05. Make Your Interface Easy to Learn
Simplicity has been dominating digital design for the past two decades as a seemingly unstoppable minimalist trend. It even made it into the web design trends of 2020.
Why is minimalism still so relevant today? Because it works.
Here’s the deal, humans are lazy. The easier something is the more likely they are to use it. Consequently, with increased use, more information will be absorbed and retained. Which is just what you want to achieve as a business.
Ideas to simplify your user interface:
- Strip copy back to essential words only
- Group copy into bite-sized, consumable pieces of information
- Separate content with white space
- Implement progressive disclosure. This means hiding non-essential content or functions away onto a secondary interface for users who want it. It’s particularly helpful for tools that cater for multiple levels of experience.
06. Don’t Ignore Standards
For decades UI design has followed a similar structure and layout. Thanks to this, users world-wide can find familiarity across digital landscapes and navigate them confidently.
It doesn’t sound difficult - keeping a basic structure. But designers tend to love to reinvent things which is not always the best idea.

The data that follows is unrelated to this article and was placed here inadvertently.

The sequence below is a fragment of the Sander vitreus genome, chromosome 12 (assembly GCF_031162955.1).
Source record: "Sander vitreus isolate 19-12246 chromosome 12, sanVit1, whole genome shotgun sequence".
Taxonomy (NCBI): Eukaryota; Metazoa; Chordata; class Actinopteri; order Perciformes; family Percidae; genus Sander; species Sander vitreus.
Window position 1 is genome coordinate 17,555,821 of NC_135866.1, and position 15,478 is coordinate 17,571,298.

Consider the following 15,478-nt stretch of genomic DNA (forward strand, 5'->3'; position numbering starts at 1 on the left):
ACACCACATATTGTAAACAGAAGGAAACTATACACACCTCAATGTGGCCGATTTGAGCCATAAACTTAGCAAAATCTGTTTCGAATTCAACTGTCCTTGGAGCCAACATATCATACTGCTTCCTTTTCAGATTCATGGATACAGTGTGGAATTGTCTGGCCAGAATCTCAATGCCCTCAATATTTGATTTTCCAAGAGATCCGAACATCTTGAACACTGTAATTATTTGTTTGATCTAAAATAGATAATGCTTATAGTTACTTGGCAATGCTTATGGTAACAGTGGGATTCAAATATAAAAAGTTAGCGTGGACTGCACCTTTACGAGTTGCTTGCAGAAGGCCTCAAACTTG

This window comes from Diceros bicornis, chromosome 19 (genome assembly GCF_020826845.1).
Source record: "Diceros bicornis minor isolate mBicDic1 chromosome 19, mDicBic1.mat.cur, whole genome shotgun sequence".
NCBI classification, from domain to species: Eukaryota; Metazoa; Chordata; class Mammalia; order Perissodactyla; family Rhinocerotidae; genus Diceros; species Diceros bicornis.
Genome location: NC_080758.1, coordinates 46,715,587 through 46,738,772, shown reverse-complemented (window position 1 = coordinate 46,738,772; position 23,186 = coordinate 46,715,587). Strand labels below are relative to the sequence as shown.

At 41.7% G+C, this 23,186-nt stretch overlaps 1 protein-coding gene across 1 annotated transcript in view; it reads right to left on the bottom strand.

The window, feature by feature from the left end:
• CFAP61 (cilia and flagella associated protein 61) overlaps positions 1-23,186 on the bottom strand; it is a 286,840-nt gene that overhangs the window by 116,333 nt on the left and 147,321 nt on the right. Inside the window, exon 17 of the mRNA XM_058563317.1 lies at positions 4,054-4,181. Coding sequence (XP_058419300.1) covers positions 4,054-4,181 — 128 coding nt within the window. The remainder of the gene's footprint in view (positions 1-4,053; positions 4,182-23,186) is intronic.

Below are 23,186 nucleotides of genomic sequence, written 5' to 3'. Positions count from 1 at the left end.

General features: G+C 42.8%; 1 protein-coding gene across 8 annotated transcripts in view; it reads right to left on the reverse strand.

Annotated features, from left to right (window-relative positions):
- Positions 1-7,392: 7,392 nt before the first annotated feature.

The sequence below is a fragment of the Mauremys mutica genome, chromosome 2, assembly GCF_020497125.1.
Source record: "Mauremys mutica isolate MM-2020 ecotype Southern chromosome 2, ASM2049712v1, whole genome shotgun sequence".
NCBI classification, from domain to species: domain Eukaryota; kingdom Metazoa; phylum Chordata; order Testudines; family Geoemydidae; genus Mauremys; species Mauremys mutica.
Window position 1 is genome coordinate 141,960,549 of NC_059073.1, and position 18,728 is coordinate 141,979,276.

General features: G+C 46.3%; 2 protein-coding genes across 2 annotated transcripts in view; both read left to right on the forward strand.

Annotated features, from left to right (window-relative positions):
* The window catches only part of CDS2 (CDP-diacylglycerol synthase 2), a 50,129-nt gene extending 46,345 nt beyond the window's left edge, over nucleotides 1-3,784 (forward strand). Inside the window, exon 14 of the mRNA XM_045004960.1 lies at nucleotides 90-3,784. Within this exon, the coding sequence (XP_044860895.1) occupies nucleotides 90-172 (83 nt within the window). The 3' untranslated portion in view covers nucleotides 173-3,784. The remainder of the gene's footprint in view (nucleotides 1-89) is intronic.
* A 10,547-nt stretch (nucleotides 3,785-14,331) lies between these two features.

To avoid breaking user interface standards, constantly ask yourself if your persona would have any trouble using your design. You could (and should) take it one step further by actually having the end user provide feedback as you go.
For more on why it’s not always a good idea to reinvent the wheel, read our beginner's guide to great user experience.
07. Listen to the Data
As user needs evolve, so should your designs. By listening to and analysing user data, you will be able to implement changes that please, rather than disappoint.
A great example of acting on data is the evolution of Microsoft Word. Over the years you may have noticed the copy and paste button gradually increase in size. This is a result of Microsoft identifying this as the most commonly used feature in Word and as a result made it as simple to use as possible.
When it comes to websites and web applications, we recommend using tools like Google Optimise to implement A/B testing, Google Analytics for evaluating usage statistics like behaviour flow, or Hotjar for building heatmaps and recording user interaction.
Note for designers: there will always be a simpler and more effective way of doing something. You just have to find it.
Need a Hand? Let's Talk
Building a great user interface requires just the right blend of art and science. It also requires patience, and a deep passion for continual improvement.
For those who don’t have the time or expertise, partnering with an experienced web and digital design agency is a wise investment.
As for the rest of you, go forward confidently with these essential guidelines. Be bold and develop interfaces that inspire confidence and stay simple in its approach.
Since founding Neon Hive in 2015, Jonathan continues to work passionately on both client and agency-side projects. With extensive industry experience and two first class honours bachelor degrees across finance and computer science, Jonathan brings a strategic and results driven mindset to helping clients transform and grow.